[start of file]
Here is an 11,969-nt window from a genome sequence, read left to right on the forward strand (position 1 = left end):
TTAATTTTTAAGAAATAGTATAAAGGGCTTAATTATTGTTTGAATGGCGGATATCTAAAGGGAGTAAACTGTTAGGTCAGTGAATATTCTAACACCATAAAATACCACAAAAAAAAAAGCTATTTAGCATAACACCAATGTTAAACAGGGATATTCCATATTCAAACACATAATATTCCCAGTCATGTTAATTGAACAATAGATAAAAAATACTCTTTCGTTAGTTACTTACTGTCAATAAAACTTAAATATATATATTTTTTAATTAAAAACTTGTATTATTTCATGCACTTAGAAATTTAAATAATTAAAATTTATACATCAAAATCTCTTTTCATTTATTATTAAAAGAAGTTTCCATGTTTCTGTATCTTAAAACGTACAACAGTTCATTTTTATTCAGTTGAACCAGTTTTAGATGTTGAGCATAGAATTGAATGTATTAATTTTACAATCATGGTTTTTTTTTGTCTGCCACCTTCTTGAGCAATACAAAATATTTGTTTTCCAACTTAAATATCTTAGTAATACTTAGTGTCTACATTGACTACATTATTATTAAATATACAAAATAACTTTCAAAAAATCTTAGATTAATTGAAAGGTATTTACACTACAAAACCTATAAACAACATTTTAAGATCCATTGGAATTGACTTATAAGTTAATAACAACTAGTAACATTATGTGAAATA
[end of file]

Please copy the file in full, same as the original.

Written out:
Here is an 11,969-nt window from a genome sequence, read left to right on the forward strand (position 1 = left end):
TTAATTTTTAAGAAATAGTATAAAGGGCTTAATTATTGTTTGAATGGCGGATATCTAAAGGGAGTAAACTGTTAGGTCAGTGAATATTCTAACACCATAAAATACCACAAAAAAAAAAGCTATTTAGCATAACACCAATGTTAAACAGGGATATTCCATATTCAAACACATAATATTCCCAGTCATGTTAATTGAACAATAGATAAAAAATACTCTTTCGTTAGTTACTTACTGTCAATAAAACTTAAATATATATATTTTTTAATTAAAAACTTGTATTATTTCATGCACTTAGAAATTTAAATAATTAAAATTTATACATCAAAATCTCTTTTCATTTATTATTAAAAGAAGTTTCCATGTTTCTGTATCTTAAAACGTACAACAGTTCATTTTTATTCAGTTGAACCAGTTTTAGATGTTGAGCATAGAATTGAATGTATTAATTTTACAATCATGGTTTTTTTTTGTCTGCCACCTTCTTGAGCAATACAAAATATTTGTTTTCCAACTTAAATATCTTAGTAATACTTAGTGTCTACATTGACTACATTATTATTAAATATACAAAATAACTTTCAAAAAATCTTAGATTAATTGAAAGGTATTTACACTACAAAACCTATAAACAACATTTTAAGATCCATTGGAATTGACTTATAAGTTAATAACAACTAGTAACATTATGTGAAATA